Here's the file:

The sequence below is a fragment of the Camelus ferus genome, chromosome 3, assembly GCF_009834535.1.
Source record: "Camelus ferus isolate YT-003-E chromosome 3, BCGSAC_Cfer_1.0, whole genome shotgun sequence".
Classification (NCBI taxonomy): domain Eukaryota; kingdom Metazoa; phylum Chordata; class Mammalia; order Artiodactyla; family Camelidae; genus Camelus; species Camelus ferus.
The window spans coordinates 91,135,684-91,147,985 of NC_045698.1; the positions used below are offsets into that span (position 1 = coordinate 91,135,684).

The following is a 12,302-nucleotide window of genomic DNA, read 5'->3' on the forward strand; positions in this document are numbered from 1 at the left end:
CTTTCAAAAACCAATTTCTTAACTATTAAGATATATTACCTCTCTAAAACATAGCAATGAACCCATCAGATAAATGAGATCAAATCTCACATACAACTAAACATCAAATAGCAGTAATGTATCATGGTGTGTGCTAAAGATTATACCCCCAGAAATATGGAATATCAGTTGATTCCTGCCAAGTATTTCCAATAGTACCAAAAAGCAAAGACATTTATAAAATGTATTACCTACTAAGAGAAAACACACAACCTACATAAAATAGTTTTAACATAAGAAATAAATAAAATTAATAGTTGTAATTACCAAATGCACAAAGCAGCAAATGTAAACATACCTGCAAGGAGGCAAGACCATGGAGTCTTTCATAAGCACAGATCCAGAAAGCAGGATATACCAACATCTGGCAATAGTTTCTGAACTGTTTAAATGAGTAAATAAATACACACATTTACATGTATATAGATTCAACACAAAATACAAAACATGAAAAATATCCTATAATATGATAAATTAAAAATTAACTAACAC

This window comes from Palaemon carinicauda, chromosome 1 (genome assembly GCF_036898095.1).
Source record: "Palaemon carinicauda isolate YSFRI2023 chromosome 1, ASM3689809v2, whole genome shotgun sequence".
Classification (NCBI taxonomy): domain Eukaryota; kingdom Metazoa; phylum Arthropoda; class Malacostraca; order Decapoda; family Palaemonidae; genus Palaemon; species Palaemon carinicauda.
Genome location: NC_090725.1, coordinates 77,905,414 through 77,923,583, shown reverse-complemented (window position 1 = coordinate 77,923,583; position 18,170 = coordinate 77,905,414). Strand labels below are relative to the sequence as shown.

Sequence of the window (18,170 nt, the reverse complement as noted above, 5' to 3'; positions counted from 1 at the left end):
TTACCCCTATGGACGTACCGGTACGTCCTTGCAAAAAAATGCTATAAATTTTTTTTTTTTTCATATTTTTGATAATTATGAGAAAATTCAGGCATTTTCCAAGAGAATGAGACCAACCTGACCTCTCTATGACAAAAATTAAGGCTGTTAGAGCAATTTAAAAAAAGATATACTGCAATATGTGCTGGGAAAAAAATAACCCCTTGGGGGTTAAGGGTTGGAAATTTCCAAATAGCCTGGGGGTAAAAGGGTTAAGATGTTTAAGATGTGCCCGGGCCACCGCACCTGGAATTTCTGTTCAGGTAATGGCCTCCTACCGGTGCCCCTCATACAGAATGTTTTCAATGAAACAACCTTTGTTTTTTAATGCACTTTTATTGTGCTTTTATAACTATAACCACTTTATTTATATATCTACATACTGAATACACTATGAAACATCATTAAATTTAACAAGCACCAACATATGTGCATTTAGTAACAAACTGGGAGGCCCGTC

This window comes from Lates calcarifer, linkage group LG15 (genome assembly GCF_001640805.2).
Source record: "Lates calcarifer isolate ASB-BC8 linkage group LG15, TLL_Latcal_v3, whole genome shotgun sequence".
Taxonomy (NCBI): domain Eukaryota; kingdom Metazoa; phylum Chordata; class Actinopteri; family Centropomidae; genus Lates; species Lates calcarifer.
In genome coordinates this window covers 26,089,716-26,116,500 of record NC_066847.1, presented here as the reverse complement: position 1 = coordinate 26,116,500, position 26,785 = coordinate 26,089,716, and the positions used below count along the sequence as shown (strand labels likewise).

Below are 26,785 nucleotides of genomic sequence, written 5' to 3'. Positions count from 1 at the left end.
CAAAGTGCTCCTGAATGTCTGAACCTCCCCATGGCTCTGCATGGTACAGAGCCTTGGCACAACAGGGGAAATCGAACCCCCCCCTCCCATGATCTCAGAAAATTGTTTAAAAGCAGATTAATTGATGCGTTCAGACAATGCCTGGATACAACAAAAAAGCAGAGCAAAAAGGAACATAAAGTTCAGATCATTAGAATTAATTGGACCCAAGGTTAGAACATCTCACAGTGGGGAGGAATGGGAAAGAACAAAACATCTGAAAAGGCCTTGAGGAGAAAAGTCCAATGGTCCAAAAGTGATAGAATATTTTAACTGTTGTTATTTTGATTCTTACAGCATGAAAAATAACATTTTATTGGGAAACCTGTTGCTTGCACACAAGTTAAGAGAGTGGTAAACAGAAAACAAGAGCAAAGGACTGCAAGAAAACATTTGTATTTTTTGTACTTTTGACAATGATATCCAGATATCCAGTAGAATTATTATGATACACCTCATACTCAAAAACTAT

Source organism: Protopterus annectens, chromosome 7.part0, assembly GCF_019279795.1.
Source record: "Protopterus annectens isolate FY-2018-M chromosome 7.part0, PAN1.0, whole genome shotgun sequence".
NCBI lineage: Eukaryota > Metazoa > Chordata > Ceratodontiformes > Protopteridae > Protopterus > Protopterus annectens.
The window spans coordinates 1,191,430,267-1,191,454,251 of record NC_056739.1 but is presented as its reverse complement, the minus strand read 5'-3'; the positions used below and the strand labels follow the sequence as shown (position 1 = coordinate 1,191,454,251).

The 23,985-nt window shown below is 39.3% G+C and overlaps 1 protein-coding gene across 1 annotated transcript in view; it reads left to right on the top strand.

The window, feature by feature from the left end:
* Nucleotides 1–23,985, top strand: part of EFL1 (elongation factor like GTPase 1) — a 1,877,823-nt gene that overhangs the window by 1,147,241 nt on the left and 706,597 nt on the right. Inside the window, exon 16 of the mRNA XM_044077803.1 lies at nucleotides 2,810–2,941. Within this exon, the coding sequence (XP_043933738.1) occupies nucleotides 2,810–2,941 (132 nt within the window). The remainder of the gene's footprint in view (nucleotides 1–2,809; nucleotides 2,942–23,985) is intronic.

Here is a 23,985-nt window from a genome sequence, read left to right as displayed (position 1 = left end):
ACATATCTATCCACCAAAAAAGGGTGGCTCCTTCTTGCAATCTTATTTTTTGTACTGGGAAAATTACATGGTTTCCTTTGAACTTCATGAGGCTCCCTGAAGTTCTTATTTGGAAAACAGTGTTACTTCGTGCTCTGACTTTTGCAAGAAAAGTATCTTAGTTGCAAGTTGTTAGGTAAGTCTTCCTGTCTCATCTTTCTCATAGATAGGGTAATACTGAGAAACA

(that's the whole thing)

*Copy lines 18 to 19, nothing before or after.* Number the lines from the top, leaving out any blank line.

CAAAGTGCTCCTGAATGTCTGAACCTCCCCATGGCTCTGCATGGTACAGAGCCTTGGCACAACAGGGGAAATCGAACCCCCCCCTCCCATGATCTCAGAAAATTGTTTAAAAGCAGATTAATTGATGCGTTCAGACAATGCCTGGATACAACAAAAAAGCAGAGCAAAAAGGAACATAAAGTTCAGATCATTAGAATTAATTGGACCCAAGGTTAGAACATCTCACAGTGGGGAGGAATGGGAAAGAACAAAACATCTGAAAAGGCCTTGAGGAGAAAAGTCCAATGGTCCAAAAGTGATAGAATATTTTAACTGTTGTTATTTTGATTCTTACAGCATGAAAAATAACATTTTATTGGGAAACCTGTTGCTTGCACACAAGTTAAGAGAGTGGTAAACAGAAAACAAGAGCAAAGGACTGCAAGAAAACATTTGTATTTTTTGTACTTTTGACAATGATATCCAGATATCCAGTAGAATTATTATGATACACCTCATACTCAAAAACTAT

Source organism: Protopterus annectens, chromosome 7.part0, assembly GCF_019279795.1.